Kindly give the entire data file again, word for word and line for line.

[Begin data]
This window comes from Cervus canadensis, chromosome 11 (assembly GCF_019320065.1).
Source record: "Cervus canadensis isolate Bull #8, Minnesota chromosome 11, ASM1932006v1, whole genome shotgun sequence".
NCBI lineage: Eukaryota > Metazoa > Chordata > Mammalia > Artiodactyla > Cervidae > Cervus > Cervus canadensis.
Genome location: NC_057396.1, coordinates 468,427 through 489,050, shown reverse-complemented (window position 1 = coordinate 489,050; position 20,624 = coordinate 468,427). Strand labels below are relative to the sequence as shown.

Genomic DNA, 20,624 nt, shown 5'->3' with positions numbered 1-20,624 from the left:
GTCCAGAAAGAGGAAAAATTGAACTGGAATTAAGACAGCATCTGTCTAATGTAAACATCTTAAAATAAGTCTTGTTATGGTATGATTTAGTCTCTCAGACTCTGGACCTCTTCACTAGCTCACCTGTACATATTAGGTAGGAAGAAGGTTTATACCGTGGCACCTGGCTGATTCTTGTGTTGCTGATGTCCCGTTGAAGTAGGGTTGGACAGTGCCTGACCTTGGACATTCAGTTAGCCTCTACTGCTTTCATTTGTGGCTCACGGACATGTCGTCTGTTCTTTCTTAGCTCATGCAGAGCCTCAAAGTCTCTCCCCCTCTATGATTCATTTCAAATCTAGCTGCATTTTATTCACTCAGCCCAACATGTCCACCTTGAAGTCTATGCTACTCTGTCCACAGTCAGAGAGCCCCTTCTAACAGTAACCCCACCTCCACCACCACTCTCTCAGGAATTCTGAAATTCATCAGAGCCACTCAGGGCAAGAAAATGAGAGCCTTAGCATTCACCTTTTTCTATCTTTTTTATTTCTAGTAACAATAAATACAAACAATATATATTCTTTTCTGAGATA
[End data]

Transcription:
This window comes from Cervus canadensis, chromosome 11 (assembly GCF_019320065.1).
Source record: "Cervus canadensis isolate Bull #8, Minnesota chromosome 11, ASM1932006v1, whole genome shotgun sequence".
NCBI lineage: Eukaryota > Metazoa > Chordata > Mammalia > Artiodactyla > Cervidae > Cervus > Cervus canadensis.
Genome location: NC_057396.1, coordinates 468,427 through 489,050, shown reverse-complemented (window position 1 = coordinate 489,050; position 20,624 = coordinate 468,427). Strand labels below are relative to the sequence as shown.

Genomic DNA, 20,624 nt, shown 5'->3' with positions numbered 1-20,624 from the left:
GTCCAGAAAGAGGAAAAATTGAACTGGAATTAAGACAGCATCTGTCTAATGTAAACATCTTAAAATAAGTCTTGTTATGGTATGATTTAGTCTCTCAGACTCTGGACCTCTTCACTAGCTCACCTGTACATATTAGGTAGGAAGAAGGTTTATACCGTGGCACCTGGCTGATTCTTGTGTTGCTGATGTCCCGTTGAAGTAGGGTTGGACAGTGCCTGACCTTGGACATTCAGTTAGCCTCTACTGCTTTCATTTGTGGCTCACGGACATGTCGTCTGTTCTTTCTTAGCTCATGCAGAGCCTCAAAGTCTCTCCCCCTCTATGATTCATTTCAAATCTAGCTGCATTTTATTCACTCAGCCCAACATGTCCACCTTGAAGTCTATGCTACTCTGTCCACAGTCAGAGAGCCCCTTCTAACAGTAACCCCACCTCCACCACCACTCTCTCAGGAATTCTGAAATTCATCAGAGCCACTCAGGGCAAGAAAATGAGAGCCTTAGCATTCACCTTTTTCTATCTTTTTTATTTCTAGTAACAATAAATACAAACAATATATATTCTTTTCTGAGATA